MLK prayer service recalls civil rights milestones

DORCHESTER -- At an Evening of Prayer and Song in Remembrance of Rev. Dr. Martin Luther King Jr. at St. Katherine Drexel Church, Jan. 20, the archdiocese's Office for Black Catholics celebrated more than just the legacy of the civil rights leader; it also marked the 150th anniversary of the Emancipation Proclamation of President Abraham Lincoln.

The speaker this year, Rashaun Martin, Grand Knight of the Knights of Peter Claver in Boston, read the proclamation instead of a King speech as in years past. He noted the significance of the document in the United States.

"It is a document that is really unsung in the annals of black history in America. It sets the stage for the heroism of the 54th Massachusetts Regiment," he said.

One of the first African American units to serve the Union during the Civil War, the 54th Regiment Massachusetts Volunteer Infantry marched out of Boston on May 28, 1863.

"It sets the stage for the eventual 13th Amendment officially ending slavery in America. It sets the stage for the Civil Rights movement, for Brown versus Board of Education, and it certainly sets the stage for an African American, to not only once but twice, to be duly elected President of the United States," Martin said.

As in years past, the Archdiocese of Boston Black Catholic Choir provided music for the prayer service, but this year they were joined by the Boston Community Choir for the second time since the archdiocesan celebration began in 1992.

"This is particularly meaningful because we have got these two big landmark years that we talked about, the 150th year of the Emancipation Proclamation, and the 50th anniversary of the 'I Have a Dream' speech. So, with all of that coming together, to think that 150 years was when there was emancipation and then now we are talking about a president who is a man of color in office, which would have been something that could not have been imagined 150 years ago. Interestingly it couldn't have been imagined 50 years ago and it has occurred, both things within my lifetime," Dennis Slaughter, the artistic director of the Boston Community Choir, said.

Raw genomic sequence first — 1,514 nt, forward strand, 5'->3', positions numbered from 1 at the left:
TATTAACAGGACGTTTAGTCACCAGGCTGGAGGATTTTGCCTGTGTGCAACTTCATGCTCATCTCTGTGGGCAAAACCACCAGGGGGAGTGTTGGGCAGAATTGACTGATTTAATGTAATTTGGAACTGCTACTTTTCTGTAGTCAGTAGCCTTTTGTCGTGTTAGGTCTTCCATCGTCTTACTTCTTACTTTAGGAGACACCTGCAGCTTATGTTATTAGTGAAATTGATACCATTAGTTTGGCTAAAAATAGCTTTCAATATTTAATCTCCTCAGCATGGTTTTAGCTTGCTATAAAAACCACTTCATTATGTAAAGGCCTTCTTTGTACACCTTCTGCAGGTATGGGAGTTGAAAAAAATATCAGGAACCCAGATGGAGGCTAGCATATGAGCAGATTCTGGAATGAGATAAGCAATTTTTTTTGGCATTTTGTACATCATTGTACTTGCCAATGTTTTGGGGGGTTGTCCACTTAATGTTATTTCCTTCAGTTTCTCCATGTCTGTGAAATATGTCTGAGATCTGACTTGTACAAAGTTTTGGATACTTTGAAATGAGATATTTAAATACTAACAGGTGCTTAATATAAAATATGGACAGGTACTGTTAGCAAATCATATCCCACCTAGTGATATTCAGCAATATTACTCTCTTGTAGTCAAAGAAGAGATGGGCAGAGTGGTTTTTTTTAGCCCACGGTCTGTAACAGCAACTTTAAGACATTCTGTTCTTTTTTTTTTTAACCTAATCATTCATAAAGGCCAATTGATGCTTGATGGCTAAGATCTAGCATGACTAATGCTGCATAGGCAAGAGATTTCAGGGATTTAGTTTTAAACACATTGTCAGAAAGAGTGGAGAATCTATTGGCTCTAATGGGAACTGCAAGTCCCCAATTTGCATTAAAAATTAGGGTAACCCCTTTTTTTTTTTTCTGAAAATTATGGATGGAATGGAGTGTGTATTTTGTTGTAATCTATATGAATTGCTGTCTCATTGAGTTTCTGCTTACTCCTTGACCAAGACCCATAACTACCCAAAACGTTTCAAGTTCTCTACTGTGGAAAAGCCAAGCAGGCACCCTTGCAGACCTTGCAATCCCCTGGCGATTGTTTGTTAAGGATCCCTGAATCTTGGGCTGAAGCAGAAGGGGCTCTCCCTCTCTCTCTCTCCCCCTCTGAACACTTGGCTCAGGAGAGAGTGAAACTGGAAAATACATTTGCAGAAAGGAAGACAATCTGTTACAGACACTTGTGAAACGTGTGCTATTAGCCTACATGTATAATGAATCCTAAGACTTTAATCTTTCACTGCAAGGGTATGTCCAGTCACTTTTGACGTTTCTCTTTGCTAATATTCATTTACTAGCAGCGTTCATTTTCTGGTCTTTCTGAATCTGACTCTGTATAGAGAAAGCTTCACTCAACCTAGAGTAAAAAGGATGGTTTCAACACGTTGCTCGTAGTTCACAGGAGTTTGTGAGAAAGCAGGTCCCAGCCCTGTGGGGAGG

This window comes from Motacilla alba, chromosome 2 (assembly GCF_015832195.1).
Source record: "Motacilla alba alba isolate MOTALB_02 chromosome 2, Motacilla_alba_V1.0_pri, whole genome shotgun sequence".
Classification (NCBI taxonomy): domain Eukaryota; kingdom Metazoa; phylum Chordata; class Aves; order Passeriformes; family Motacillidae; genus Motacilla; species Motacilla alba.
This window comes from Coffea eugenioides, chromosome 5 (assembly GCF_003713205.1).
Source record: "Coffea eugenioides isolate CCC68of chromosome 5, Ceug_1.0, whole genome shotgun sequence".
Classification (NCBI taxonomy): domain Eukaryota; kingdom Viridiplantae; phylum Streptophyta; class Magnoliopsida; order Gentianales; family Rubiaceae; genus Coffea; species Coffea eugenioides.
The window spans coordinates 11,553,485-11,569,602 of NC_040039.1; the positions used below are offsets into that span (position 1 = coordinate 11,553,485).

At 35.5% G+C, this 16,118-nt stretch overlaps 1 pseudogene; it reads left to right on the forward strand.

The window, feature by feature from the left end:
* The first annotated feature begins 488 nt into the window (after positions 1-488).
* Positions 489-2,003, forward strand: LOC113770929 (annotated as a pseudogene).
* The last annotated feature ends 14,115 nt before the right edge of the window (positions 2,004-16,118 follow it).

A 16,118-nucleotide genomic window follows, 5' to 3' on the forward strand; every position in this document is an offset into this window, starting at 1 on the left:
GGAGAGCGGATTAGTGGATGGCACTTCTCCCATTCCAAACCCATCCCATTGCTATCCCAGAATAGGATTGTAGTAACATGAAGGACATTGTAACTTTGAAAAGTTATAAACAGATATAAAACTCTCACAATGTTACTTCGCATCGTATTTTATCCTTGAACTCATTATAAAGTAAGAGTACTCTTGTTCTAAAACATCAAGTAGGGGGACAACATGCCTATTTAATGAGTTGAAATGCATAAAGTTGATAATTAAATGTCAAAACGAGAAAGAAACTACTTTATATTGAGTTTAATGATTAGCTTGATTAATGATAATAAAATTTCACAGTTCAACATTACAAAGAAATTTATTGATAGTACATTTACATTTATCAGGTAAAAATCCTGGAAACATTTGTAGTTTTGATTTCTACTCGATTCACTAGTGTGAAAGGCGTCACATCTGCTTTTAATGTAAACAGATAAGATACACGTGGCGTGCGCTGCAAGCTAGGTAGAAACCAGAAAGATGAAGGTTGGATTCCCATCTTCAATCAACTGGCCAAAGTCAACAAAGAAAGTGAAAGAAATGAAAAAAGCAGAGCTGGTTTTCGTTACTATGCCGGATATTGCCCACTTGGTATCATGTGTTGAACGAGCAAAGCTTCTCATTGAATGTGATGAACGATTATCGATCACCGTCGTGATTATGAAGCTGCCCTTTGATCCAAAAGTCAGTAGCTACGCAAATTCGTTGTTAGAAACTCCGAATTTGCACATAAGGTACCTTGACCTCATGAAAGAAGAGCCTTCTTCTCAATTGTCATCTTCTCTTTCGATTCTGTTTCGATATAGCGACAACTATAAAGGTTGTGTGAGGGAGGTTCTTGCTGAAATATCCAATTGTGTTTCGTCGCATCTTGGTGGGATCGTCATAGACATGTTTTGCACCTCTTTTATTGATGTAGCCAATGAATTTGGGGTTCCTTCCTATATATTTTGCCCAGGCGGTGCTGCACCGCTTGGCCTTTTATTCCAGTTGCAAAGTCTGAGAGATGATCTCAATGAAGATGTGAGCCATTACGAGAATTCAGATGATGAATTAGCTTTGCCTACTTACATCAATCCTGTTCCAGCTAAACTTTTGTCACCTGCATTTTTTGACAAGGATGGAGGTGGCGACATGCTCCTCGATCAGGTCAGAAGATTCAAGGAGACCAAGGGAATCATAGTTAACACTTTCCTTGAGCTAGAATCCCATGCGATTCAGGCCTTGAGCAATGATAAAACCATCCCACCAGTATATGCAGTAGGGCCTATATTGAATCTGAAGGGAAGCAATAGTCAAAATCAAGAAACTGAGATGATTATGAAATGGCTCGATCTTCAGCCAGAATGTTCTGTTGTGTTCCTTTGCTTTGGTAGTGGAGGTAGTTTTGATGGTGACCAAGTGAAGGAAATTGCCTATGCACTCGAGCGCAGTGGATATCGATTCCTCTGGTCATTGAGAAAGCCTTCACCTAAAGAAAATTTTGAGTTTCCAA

"It is always a great honor and the Black Catholic Choir is renowned. We know of them quite a bit from various choirs that we sing in. So, it is a great appreciation. It really is," said Philip Clinton, who directed the Boston Community Choir that night.

Deacon Avery Hanna, a seminarian at Blessed John XXIII Seminary, presided and preached the homily at the prayer service.

"Quite often at the seminary you would hear these words, 'I am not worthy.' But my question is: Who is? By ourselves we are unworthy. Through faith, and God's help we'll just make it. But we can never lose sight of that," Deacon Hanna said.

Beginning his homily, Deacon Hanna first presented the example of the apostles as flawed people but chosen to stand up for Christ.

"Besides Matthew, the majority of them, their occupation was fisherman, which didn't carry a lot of weight. You were somewhat the lowest-of-the-low. You could not appear in court to give testimony, and that's who Jesus chose. Jesus is not looking for ambition. He is looking for humble, faithful service," he said.

In his homily, Hanna said the culture of today does not encourage the long-term commitments required to advance the common good as Martin Luther King did, but rather what one feels like doing at any given time.

"Feeling like it' is leading to more and more deaths every day. 'Feeling like it' is leading to more and more abortions. 'Feeling like it' is allowing people to completely disregard the fact that we are all made in the image and likeness of God. That is what 'feeling like it' is all about," he said.

He said Christian values, on the other hand, call people to think beyond this simple framework of selfishness. He cited the Ten Commandments.

"We have to return to those principals, because we are reaching a point in our society where the lines are now so blurred, you can't see them anymore," Deacon Hanna said.

Deacon Hanna also stressed the role of Christian faith in the life of Martin Luther King as he worked to advance civil rights.

"Stand up, stand up for Jesus. My brothers and sisters, Dr. King knew that so well. He was truly a man of faith. During his day, did Dr. King realize he was making such a difference? Well, I really don't know the answer. I'm going to say, 'Yes, he knew.' But I say the 'yes' because he also understood the dangers, and when we stand up for Jesus there are dangers," Deacon Hanna said.

After the homily, Rashaun Martin read the Emancipation Proclamation.

Martin, who previously taught history at Boston Latin School, said he would remind students that Jan. 1 not only welcomes the New Year, but also serves as the anniversary of the proclamation.

"I always remind them as they head out to Christmas break, that when New Year's Eve comes and when the stroke of midnight comes to raise a glass for freedom and remember the emancipation," he said.

The day after the prayer service, Jan. 21, St. Katherine Drexel Church hosted the Red Cross for a blood drive in the church hall. Held each year since 2003, the blood drive is seen as another way to honor King's memory by giving the gift of life.